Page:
# Recursive Optimization

## Table of contents

## Choose-explore-unchoose

Consider the recursive method `rollDice`

that prints out all of the possible outcomes of rolling a given number of `dice`

.

```
public static void rollDice(int dice) {
rollDice(dice, "");
}
private static void rollDice(int dice, String chosen) {
if (dice == 0) {
System.out.println(chosen);
} else {
for (int value = 1; value <= 6; value += 1) {
rollDice(dice - 1, chosen + value);
}
}
}
```

Beyond solving problems with strings, many real-world recursive enumeration problems will use a data structure to represent solutions. However, working with data structures is more complicated than working with numbers and strings. What would happen if represented each solution in a list rather than string?

```
public static void rollDice(int dice) {
rollDice(dice, new ArrayList<Integer>());
}
private static void rollDice(int dice, List<Integer> chosen) {
if (dice == 0) {
System.out.println(chosen);
} else {
for (int value = 1; value <= 6; value += 1) {
// Add the dice roll value to the chosen outcomes
chosen.add(value);
rollDice(dice - 1, chosen);
}
}
}
```

This algorithm contains a bug that’s due to reference semantics work in Java!

## Describe the bug in your own words.

There is only a single list of `chosen`

outcomes shared between every recursive call! Consider what happens after rolling the first dice and add 1 to the `chosen`

list of outcomes. The recursion here makes sense: we want to pass the updated list of `chosen`

outcomes to the next recursive call. But when we eventually return from the `rollDice`

call, the `chosen`

list will have completely changed!

In order to undo the unintended changes to the `chosen`

list, remove the choice after the recursive call has finished exploring the subproblem.

- Choose-explore-unchoose pattern
- For each option
**Choose**the option.**Explore**the option.**Unchoose**the option.

```
public static void rollDice(int dice) {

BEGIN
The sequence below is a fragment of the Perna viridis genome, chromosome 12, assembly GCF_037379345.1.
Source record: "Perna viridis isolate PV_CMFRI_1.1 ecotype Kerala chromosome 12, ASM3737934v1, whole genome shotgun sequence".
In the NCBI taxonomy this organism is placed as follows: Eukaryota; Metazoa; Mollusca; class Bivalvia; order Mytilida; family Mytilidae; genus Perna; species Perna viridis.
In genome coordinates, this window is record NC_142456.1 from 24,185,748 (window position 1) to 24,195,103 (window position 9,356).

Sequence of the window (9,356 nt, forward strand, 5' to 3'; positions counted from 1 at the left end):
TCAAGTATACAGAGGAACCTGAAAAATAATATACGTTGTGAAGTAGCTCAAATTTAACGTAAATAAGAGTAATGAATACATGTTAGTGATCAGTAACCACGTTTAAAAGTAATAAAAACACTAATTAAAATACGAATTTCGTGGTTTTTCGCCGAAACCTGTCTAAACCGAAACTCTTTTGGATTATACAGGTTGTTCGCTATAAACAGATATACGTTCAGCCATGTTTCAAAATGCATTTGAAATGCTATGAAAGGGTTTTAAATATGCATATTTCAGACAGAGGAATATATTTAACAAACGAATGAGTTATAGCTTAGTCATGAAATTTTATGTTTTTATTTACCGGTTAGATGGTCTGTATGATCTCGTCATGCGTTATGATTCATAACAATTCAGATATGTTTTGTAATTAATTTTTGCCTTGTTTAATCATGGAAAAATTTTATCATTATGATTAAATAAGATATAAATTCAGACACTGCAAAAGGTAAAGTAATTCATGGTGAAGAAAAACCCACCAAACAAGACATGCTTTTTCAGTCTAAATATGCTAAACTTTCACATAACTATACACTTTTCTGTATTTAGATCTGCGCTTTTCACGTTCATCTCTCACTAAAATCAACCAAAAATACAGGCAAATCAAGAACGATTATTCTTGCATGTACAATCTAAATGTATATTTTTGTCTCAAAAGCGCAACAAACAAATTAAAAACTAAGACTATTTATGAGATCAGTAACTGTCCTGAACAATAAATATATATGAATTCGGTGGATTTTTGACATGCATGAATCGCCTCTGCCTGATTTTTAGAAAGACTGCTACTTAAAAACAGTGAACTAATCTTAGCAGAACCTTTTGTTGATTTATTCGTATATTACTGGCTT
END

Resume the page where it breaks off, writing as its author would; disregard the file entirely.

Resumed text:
rollDice(dice, new ArrayList<Integer>());
}
private static void rollDice(int dice, List<Integer> chosen) {
if (dice == 0) {
System.out.println(chosen);
} else {
for (int value = 1; value <= 6; value += 1) {
// Choose the option
chosen.add(value);
// Explore the option
rollDice(dice - 1, chosen);
// Unchoose the option
chosen.remove(chosen.size() - 1);
}
}
}
```

## Enumeration problems

Let’s reflect on the recursive enumeration problems that we’ve solved thus far. Regardless of whether we represented each solution as a new string or as a list or as a stack, all of the problems involved recursively enumerating **ordered lists with repetition**.

- Ordered list with repetition
- A particular arrangement of elements where the order matters and each element may be used 0 or more times.

For example, in `fourAB`

, we recursively enumerated all length-4 ordered lists of {A, B} with repetition. In both the string and list versions of `rollDice`

, we recursively enumerated all `dice`

-length ordered lists of {1, 2, 3, 4, 5, 6} with repetition.

Whereas choose-explore-unchoose was a strategy for adapting recursive enumeration (to lists rather than strings, for example), it’s not solving a fundamentally different type of problem. It turns out that there are many different types of problems that can be solved with the idea of recursive enumeration. We’ll also learn how to solve a second type of problem: recursively enumerating **unordered sets without repetition**.

- Unordered set without repetition
- A set of some (or all) elements where the order doesn’t matter and each element may be used either 0 or 1 times. Since elements cannot be repeated, each recursive subproblem must keep track of which remaining elements can still be used.

## Optimization problems

Recursive enumeration allows us to print all solutions. But some problems don’t require enumerating all solutions.

- Optimization
- A type of problem that requires finding the optimal (best) solution from among a space of many potential candidate solutions.
- Combinatorial optimization
- A specific type of optimization problem whose potential candidate solutions can be generated recursively.

The main difference between enumeration and optimization is in how we combine the result of each subproblem to compute the complete result (the final step in the outline for defining recursive algorithms). In recursive enumeration algorithms, we typically don’t have to do anything for this step since the base case just prints out each solution, so recursive enumeration algorithms typically have a `void`

return type. In contrast, recursive optimization algorithms **need to return a single solution**, so some additional work is needed to combine the result of each subproblem.

## Backtracking

Recursive enumeration and recursive optimization are both solved by applying **recursive backtracking**.

- Recursive backtracking
- A recursive algorithm idea that solves problems by recursively generating solutions.

When solving any recursive backtracking problem, programmers ask three questions.

- What type of problem are we solving?
- Recursive enumeration.
- Recursive optimization.
- What is the form of a valid solution?
- Ordered lists with repetition.
- Unordered sets without repetition.
- What is the data type of a valid solution?
- Primitive types (such as numbers) or strings.
- Reference types (such as collections), which require choose-explore-unchoose.